“You should really ask to be paid.”
“I don’t think we can afford you.”
“It’s the principle of the thing, your time is valuable.”
All of these things are true, but regardless, you should volunteer your time, efforts, and talents to a worthy organization. You should give thoroughly, generously, and often. Why? Glad you asked…
1. Easy networking – When you give your time to an organization, you meet other people who are equally passionate and awesome. It’s a great way to make professional connections and friends. This is especially valuable for we introverts who are better at task-based communication.
2. Try out a new gig – Want to move a hobby into a business? Interested in grant writing, but you only took that one class in college? Volunteering is a great way to get your feet wet and learn. If you’re starting a business, you can donate products or services to fundraisers. This can also be a great way to be involved before committing to a longer term position. If you donate something that you plan on growing into a business, make sure to ask for some sort of formal thank you (even if it’s just a mention in a program).
3. Learn intangible skills – Computer programmers need soft skills, and communicators need technical acumen. Volunteering allows you to learn to do things that your normal job may or may not require. These skills can be useful if you ever want to transition careers or work toward a promotion.
4. Learn to be uncomfortable – When you get involved in nonprofits and grassroots organizations, you will undoubtedly be running events and working with fewer resources. These situations require creative problem solving, and dealing with the chaos builds grit (a key employability skill).
5. Prevent burnout – Feeling bored at your current gig and need a little validation? Volunteering allows you to apply your expertise to something tangible and positive. Since recognition and gratitude are the only currency an organization has to give, the good ones do it often. Also, a recent study from Harvard Business School found that people who volunteer their time perceive themselves as having more of it.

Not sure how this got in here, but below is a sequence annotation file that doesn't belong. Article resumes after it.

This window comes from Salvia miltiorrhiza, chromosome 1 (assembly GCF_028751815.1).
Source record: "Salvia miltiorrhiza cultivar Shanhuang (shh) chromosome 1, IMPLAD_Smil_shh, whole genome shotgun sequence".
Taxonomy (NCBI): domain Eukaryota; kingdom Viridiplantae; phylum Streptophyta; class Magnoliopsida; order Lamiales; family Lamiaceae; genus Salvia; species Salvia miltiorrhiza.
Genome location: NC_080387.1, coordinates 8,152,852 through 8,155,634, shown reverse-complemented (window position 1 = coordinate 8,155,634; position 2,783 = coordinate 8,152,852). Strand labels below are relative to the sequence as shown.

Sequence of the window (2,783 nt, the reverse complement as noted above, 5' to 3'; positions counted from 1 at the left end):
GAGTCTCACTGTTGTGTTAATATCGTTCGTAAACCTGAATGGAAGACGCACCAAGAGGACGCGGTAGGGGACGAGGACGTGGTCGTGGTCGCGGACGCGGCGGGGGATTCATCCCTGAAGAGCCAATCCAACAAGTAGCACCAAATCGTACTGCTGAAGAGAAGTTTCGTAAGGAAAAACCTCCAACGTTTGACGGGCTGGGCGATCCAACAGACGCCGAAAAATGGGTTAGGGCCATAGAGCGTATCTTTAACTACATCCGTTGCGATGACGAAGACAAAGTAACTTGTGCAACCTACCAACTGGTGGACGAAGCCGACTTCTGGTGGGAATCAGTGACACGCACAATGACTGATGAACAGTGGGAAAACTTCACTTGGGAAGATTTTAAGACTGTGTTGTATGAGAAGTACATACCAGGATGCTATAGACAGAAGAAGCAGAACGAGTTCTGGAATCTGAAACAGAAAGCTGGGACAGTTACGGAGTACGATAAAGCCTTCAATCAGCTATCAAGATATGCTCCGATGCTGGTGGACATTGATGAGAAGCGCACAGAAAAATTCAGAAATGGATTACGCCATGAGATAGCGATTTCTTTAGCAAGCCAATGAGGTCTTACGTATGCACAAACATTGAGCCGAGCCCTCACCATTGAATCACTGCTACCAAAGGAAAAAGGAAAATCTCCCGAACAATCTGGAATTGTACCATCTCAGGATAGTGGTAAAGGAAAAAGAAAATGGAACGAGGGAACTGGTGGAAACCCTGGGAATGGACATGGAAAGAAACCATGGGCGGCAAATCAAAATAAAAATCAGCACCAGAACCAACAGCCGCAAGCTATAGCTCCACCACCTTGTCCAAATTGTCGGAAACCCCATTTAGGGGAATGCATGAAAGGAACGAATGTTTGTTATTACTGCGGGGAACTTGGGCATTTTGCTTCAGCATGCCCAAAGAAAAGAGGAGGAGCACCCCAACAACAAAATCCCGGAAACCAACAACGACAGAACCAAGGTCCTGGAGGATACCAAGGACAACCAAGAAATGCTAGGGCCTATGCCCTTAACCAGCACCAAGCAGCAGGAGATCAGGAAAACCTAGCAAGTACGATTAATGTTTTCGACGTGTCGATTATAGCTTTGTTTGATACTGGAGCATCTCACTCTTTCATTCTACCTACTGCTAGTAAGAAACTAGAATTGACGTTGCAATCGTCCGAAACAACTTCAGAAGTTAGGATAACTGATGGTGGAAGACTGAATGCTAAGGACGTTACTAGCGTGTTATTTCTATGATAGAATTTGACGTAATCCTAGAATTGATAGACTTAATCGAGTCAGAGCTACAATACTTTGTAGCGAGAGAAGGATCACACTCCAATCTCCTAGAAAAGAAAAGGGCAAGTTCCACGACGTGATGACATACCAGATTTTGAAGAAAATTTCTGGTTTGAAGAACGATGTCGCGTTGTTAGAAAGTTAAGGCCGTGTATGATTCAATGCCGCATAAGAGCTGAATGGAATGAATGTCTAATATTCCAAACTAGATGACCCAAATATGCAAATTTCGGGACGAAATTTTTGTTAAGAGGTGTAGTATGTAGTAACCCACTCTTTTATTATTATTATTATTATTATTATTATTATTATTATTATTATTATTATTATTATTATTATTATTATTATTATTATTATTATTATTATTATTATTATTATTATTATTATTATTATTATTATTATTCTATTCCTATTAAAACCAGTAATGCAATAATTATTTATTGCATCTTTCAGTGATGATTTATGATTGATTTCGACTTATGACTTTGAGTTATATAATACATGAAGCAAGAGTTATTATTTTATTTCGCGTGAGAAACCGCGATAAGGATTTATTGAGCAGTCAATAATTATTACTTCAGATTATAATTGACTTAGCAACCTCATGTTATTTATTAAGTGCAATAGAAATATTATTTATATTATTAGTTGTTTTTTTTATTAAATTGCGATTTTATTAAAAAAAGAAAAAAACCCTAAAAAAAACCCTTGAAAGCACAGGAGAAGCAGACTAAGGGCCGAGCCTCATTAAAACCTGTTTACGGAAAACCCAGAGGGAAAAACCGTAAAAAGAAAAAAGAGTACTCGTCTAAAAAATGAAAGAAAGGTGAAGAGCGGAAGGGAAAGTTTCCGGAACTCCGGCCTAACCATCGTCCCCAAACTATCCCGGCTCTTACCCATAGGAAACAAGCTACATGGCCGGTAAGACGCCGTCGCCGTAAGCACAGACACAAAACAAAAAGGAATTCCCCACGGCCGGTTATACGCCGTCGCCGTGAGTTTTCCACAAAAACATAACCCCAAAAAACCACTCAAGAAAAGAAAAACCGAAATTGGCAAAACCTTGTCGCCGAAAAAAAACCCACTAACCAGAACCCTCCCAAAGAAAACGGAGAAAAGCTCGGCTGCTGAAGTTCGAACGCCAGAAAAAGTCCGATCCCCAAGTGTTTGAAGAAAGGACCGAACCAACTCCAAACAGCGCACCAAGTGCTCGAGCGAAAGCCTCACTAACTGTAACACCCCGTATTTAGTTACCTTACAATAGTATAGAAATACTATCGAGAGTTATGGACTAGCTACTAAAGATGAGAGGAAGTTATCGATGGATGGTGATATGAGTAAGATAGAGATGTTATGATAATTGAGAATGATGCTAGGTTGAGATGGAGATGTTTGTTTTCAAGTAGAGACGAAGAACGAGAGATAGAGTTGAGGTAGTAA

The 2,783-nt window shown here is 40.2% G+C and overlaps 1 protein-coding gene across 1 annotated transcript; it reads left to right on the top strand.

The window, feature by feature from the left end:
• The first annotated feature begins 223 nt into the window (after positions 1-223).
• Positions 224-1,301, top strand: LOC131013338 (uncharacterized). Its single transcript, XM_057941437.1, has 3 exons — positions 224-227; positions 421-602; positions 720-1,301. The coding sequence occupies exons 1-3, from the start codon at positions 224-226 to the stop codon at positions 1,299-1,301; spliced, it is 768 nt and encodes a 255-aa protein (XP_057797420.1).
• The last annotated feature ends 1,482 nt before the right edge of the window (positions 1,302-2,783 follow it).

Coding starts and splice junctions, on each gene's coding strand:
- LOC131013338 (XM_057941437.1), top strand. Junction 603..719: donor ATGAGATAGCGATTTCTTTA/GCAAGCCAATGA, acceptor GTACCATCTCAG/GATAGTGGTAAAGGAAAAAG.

6. Build your resume – And of course, hanging out here at the bottom of the list is that involvement looks good on resumes. The resume boost is not just for young people; mid-career and late career resumes also benefit from a volunteer gig or two. The best kind of resume entry will have a title and specific accomplishments, so just going to a meeting isn’t going to give you the benefit.
In order to really get the most of your experience when volunteering, you need to do a few things.
1. Set your “no” threshold – One of my colleagues who is way wiser than I said, “If you never say no, what good is your yes.” Agreeing to do too much can cause burnout.
2. Ramp up your commitment – If you are building a relationship with an organization, don’t jump from working an event to being on the board. Start small, then grow slowly so you don’t take on more than you can do. Also, be reliable. These organizations depend on your dependability.
3. Don’t worry about what you are best at, do what you love – This is my most important piece of advice. If you are a fundraiser, grant writer, graphic design, or web-developer, there’s a chance that someone is desperately looking for you right now. Be careful about volunteering these skills too much if you are not totally in love doing it. If volunteering is an outlet for you to do something else, make sure it stays that way. Be firm about what you want to do, and how much you want to do it.
And of course I must mention that if you really want to flex those volunteer muscles, SHE could always use your time and talents! Become a Special Agent for SHE at our next Special Agent Training on Sunday, June 26, 11 am – 12:30 pm. RSVP HERE! If not, there are great websites for finding good opportunities, right here and here.
Lisa Pavia-Higel is a St. Louis based writer, educator and performer. By day, she’s a mild mannered Communication and Media professor at a local community college. By night, she’s a stage combat fighting, jewelry making, comic reading, critique writing, productivity advice giving powerhouse. She also loves trying things that she’s really not very good at, like sewing, painting and writing succinct biographies. She is indulged by her little geeklet Sofia and intrepid feminist, geeky husband Matthew. She’s too long winded for Twitter, but you can tweet her @lisamariepavia.
Lisa Pavia-Higel is a St. Louis based writer, educator and performer. By day, she’s a mild mannered Communication and Media professor at a local community college and runs her own small jewelry company, Geekery Gal. By night, she’s a stage combat fighting, comic reading, critique writing, productivity advice giving mama. She loves trying things that she’s really not very good at, like sewing, painting and writing succinct biographies. She is indulged by her little geeklet Sofia and intrepid feminist, geeky husband Matthew. She’s too long winded for Twitter, but you can tweet to her at @geekerygal